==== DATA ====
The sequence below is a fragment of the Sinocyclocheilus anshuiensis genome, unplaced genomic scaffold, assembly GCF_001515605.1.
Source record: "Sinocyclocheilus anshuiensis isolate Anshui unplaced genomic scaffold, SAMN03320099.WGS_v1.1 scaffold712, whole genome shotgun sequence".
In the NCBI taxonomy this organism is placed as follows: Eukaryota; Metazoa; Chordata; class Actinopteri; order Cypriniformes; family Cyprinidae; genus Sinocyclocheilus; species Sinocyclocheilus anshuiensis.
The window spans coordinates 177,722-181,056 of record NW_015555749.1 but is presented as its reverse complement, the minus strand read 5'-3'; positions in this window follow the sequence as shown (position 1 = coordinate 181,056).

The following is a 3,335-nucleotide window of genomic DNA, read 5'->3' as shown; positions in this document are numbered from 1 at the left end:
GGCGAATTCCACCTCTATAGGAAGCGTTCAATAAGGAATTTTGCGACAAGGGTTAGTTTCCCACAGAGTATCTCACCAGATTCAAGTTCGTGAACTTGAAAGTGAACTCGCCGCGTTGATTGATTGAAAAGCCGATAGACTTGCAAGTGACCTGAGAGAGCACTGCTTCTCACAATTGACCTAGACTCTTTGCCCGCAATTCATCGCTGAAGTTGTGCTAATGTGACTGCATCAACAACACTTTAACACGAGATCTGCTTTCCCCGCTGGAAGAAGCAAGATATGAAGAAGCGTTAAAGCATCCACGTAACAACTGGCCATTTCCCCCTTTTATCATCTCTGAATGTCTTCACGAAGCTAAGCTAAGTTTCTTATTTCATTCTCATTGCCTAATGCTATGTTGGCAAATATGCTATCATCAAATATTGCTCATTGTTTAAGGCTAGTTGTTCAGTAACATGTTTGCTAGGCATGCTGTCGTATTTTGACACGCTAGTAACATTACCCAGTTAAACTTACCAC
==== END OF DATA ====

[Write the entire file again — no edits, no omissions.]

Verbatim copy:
The sequence below is a fragment of the Sinocyclocheilus anshuiensis genome, unplaced genomic scaffold, assembly GCF_001515605.1.
Source record: "Sinocyclocheilus anshuiensis isolate Anshui unplaced genomic scaffold, SAMN03320099.WGS_v1.1 scaffold712, whole genome shotgun sequence".
In the NCBI taxonomy this organism is placed as follows: Eukaryota; Metazoa; Chordata; class Actinopteri; order Cypriniformes; family Cyprinidae; genus Sinocyclocheilus; species Sinocyclocheilus anshuiensis.
The window spans coordinates 177,722-181,056 of record NW_015555749.1 but is presented as its reverse complement, the minus strand read 5'-3'; positions in this window follow the sequence as shown (position 1 = coordinate 181,056).

The following is a 3,335-nucleotide window of genomic DNA, read 5'->3' as shown; positions in this document are numbered from 1 at the left end:
GGCGAATTCCACCTCTATAGGAAGCGTTCAATAAGGAATTTTGCGACAAGGGTTAGTTTCCCACAGAGTATCTCACCAGATTCAAGTTCGTGAACTTGAAAGTGAACTCGCCGCGTTGATTGATTGAAAAGCCGATAGACTTGCAAGTGACCTGAGAGAGCACTGCTTCTCACAATTGACCTAGACTCTTTGCCCGCAATTCATCGCTGAAGTTGTGCTAATGTGACTGCATCAACAACACTTTAACACGAGATCTGCTTTCCCCGCTGGAAGAAGCAAGATATGAAGAAGCGTTAAAGCATCCACGTAACAACTGGCCATTTCCCCCTTTTATCATCTCTGAATGTCTTCACGAAGCTAAGCTAAGTTTCTTATTTCATTCTCATTGCCTAATGCTATGTTGGCAAATATGCTATCATCAAATATTGCTCATTGTTTAAGGCTAGTTGTTCAGTAACATGTTTGCTAGGCATGCTGTCGTATTTTGACACGCTAGTAACATTACCCAGTTAAACTTACCAC